Prostate Health: Understanding BPH
You may be familiar with the term “BPH” from commercials on the television or radio, but what does it mean and how does it affect your risk of developing prostate cancer? First, let’s understand what BPH stands for – benign prostatic hyperplasia. Benign means “not cancerous”. Hyperplasia means there is abnormal cell growth. BPH is a prostate that has become enlarged. The good news – it is not prostate cancer and will not lead to prostate cancer. However, men with BPH experience similar symptoms to prostate cancer. If you have BPH, here are typical symptoms:
·Trouble starting a urine stream or weak flow.
·The feeling to urinate often, especially at night.
·Feeling that the bladder does not fully empty after using the restroom.
·A strong or sudden urge to urinate.
·Interrupted urine flow.
·Straining to begin passing urine.
For some men, symptoms of BPH are mild and do not disrupt daily life. However, more severe cases of BHP can lead to a weak bladder, kidney infections due to backflow of urine or kidney failure due to complete urine obstruction.
As men age, the prostate grows, from around the size of a walnut in their 20s to up to the size of a lemon by their 60s. This growth can cause the prostate to push against the bladder and the urethra. Over time, men can experience changes symptomatic to BPH. While BHP cannot be prevented or cured, patients can seek relief through medication and/or surgery, depending on the severity of the symptoms.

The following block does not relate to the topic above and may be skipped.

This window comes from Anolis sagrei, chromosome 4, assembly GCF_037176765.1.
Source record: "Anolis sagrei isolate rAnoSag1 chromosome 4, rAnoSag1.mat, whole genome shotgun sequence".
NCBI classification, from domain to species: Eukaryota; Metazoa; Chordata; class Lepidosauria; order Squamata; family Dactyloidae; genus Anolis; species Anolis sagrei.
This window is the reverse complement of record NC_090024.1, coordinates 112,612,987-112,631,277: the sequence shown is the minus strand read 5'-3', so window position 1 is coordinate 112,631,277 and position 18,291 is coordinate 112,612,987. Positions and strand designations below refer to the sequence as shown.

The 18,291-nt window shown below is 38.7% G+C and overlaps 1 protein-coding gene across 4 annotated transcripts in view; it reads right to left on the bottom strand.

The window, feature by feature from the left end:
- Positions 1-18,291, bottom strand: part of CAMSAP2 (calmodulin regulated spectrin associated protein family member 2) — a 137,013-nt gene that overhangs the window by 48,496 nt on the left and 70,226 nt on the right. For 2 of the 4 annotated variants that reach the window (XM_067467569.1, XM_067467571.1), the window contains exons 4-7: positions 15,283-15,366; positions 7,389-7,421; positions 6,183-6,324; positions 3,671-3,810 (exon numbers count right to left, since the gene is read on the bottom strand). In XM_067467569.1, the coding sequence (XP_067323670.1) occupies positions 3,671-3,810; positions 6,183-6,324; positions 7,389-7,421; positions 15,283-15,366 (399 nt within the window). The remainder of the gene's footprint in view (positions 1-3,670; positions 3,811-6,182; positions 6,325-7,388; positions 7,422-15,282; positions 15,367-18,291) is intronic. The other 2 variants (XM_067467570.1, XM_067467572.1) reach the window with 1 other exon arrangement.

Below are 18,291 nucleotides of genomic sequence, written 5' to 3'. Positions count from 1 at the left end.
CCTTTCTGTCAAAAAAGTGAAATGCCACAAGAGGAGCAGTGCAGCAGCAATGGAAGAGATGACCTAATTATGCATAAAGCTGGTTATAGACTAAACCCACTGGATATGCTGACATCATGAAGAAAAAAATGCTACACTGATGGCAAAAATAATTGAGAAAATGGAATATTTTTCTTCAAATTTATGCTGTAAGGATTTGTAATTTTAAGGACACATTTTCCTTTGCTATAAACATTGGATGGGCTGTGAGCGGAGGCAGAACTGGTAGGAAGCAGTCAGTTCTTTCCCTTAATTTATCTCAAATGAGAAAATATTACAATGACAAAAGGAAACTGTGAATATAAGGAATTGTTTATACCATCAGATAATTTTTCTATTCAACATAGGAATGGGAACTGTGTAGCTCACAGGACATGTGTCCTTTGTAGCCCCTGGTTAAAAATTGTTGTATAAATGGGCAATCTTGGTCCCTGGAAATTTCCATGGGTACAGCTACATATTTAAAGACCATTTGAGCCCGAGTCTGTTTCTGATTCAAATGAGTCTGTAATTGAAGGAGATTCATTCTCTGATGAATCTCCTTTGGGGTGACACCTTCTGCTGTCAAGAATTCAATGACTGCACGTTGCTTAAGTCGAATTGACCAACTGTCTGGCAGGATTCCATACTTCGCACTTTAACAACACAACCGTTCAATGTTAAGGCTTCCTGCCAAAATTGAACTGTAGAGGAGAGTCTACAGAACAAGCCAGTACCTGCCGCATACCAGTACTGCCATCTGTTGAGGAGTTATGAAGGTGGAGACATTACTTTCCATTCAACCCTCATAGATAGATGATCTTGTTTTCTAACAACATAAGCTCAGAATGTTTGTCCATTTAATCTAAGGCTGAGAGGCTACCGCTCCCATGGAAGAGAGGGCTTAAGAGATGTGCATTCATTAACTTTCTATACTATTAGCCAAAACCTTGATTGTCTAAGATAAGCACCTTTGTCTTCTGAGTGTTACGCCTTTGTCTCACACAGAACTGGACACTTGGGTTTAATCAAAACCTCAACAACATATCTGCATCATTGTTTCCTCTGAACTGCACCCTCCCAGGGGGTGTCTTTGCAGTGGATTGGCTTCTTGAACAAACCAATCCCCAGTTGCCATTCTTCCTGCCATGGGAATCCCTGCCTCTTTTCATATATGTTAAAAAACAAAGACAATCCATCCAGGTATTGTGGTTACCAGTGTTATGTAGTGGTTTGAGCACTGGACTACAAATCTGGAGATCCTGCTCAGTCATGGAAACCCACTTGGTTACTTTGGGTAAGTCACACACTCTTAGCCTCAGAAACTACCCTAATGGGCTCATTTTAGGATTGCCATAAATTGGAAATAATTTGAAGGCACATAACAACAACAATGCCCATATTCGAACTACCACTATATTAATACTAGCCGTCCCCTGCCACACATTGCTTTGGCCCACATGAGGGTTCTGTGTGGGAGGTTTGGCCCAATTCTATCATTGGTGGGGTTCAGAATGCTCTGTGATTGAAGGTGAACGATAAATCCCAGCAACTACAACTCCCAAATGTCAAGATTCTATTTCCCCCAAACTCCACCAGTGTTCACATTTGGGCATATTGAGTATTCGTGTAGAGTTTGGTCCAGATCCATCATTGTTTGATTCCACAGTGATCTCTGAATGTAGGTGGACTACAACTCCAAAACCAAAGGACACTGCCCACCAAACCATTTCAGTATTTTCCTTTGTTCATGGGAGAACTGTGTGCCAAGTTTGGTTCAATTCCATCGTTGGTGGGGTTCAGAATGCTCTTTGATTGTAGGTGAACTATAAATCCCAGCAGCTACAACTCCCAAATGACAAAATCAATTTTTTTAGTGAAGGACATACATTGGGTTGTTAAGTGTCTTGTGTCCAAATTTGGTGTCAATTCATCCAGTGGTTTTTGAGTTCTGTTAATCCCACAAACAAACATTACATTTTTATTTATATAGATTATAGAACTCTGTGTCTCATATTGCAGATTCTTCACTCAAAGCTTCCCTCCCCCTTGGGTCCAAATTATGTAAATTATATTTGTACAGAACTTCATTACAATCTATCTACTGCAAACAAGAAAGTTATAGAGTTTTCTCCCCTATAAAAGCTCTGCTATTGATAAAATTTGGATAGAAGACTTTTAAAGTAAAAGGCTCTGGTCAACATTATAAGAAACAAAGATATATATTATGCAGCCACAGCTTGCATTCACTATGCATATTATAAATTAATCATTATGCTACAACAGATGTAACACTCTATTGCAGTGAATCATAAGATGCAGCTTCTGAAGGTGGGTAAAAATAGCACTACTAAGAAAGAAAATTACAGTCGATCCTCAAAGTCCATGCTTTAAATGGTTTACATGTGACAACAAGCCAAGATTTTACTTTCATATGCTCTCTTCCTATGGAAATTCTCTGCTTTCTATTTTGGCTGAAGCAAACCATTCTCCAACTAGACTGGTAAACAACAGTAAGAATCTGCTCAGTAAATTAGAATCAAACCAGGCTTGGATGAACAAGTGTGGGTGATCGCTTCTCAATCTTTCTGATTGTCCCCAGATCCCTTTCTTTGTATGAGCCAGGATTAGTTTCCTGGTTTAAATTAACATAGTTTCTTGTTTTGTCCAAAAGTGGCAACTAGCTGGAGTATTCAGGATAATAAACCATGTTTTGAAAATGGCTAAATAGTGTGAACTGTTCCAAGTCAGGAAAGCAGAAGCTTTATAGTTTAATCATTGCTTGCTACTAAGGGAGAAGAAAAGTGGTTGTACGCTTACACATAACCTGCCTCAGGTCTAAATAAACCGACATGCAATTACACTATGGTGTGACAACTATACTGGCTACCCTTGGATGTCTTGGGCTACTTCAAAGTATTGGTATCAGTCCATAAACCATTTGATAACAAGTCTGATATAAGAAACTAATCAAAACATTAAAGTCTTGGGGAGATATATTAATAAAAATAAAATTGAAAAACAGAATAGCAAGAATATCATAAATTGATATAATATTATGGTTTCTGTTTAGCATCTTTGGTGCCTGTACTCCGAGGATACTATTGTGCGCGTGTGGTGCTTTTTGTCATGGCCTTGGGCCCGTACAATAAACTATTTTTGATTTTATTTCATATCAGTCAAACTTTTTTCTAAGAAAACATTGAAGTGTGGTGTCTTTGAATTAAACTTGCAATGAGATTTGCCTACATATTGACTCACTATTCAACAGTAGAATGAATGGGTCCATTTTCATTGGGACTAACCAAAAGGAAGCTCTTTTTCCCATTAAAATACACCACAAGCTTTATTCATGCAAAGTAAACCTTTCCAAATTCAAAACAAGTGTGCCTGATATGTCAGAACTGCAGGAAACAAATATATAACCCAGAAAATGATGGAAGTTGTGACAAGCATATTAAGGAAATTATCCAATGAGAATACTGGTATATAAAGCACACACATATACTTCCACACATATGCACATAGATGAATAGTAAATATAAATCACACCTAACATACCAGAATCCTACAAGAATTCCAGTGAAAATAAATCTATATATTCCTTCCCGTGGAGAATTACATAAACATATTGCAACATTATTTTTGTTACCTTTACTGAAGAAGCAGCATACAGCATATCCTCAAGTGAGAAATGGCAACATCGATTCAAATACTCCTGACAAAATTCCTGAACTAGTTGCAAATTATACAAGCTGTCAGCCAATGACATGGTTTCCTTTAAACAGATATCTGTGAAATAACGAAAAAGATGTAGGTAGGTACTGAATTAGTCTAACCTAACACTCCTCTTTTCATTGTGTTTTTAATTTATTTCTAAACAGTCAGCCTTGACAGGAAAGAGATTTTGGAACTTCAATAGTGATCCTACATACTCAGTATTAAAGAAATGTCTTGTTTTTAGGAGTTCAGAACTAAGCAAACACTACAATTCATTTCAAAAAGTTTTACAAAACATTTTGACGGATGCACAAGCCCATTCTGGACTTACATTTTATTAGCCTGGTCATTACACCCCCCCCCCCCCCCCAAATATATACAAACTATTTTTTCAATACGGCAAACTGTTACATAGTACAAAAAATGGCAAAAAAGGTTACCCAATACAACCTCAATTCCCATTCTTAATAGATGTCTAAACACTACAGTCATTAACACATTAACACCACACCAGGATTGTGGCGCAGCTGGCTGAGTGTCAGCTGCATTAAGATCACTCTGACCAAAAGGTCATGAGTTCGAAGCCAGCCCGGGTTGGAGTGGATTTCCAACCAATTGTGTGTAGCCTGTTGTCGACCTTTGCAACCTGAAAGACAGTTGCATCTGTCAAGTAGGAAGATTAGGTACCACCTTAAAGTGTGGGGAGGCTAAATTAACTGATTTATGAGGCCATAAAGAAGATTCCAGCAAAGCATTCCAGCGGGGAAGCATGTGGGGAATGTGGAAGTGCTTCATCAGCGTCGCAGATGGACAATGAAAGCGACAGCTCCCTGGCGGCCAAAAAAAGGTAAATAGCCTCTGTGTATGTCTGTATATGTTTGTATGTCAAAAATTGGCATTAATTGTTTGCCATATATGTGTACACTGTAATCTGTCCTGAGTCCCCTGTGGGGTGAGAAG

Other methods to help reduce symptoms include:
·Limiting drinking in the evenings, especially alcohol and caffeine.
·Try to completely empty the bladder each trip to the restroom. Going twice can also help.
·Relax before using the restroom and don’t rush.
·Don’t wait too long to use the restroom. Go often.
·Stay hydrated. Do not try to limit what you drink to reduce the urge to urinate, as it can cause dehydration, which can lead to other problems.
·Talk with your doctor about medications which may make urination difficult like antihistamines, decongestants and allergy medicine.
If you are experiencing symptoms of BPH, it is important to talk to your health care provider.
Please join us for a free seminar Friday, July 24 at 8 a.m. with Dr. Clark Tingleaf on Prostate Health in the Bailey Education Foundation Auditorium. A complimentary breakfast will be offered at 7:30 a.m. To register, please call 918-376-8599.